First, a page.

The Mason City Globe-Gazette from Mason City, Iowa on December 8, 1933 · Page 5
Get access to this page with a Free Trial
Click to view larger version

The Mason City Globe-Gazette from Mason City, Iowa · Page 5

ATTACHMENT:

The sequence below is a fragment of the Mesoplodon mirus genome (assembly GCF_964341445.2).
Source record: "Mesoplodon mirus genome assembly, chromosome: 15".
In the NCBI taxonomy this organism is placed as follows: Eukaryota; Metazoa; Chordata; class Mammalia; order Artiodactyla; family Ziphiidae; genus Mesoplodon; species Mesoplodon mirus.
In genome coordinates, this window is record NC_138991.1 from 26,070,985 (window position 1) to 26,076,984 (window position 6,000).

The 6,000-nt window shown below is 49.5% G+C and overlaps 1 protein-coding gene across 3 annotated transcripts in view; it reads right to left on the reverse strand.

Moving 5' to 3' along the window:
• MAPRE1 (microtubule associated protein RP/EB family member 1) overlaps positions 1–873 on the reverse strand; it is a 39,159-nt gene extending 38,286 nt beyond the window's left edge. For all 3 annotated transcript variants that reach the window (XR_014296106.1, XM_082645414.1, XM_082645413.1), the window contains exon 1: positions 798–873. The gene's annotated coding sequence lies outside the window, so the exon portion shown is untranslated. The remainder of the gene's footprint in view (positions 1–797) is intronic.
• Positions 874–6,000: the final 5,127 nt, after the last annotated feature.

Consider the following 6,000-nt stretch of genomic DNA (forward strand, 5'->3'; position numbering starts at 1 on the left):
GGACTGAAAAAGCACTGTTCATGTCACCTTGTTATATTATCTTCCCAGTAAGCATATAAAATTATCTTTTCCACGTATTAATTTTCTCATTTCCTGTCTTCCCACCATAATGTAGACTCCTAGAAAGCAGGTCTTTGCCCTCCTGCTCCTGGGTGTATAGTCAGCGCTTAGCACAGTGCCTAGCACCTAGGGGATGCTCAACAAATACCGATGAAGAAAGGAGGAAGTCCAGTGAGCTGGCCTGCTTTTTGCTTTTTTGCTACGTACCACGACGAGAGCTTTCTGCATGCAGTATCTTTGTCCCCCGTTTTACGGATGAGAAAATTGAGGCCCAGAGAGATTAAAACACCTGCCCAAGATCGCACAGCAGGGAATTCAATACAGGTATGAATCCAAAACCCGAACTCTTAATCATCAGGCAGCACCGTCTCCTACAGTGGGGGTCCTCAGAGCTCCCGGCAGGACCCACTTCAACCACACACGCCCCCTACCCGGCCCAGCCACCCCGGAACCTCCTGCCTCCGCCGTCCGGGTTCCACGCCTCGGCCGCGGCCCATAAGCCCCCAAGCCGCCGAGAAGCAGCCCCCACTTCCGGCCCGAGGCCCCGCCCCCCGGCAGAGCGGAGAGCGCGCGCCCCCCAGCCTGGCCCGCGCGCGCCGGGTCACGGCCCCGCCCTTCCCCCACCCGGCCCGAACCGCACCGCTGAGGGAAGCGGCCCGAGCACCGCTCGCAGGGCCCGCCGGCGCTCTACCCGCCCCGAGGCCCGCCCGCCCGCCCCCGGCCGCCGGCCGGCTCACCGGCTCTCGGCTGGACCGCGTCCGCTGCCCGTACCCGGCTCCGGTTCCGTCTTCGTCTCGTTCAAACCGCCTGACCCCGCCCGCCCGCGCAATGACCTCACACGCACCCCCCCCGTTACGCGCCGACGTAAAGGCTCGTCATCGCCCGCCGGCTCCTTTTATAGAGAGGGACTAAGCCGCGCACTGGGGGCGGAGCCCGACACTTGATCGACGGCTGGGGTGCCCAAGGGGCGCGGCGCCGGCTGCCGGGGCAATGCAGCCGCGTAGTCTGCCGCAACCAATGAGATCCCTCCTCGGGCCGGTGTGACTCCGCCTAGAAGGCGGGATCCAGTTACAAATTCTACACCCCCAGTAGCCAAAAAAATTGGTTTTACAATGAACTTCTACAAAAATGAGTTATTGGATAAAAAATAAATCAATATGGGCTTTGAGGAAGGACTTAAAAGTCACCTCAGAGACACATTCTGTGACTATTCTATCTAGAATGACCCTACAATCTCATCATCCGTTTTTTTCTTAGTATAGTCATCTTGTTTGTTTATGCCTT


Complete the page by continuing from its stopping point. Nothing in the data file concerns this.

Mason City, Iowa
Issue Date:
Friday, December 8, 1933
Page 5
Start Free Trial

Page 5 article text (OCR)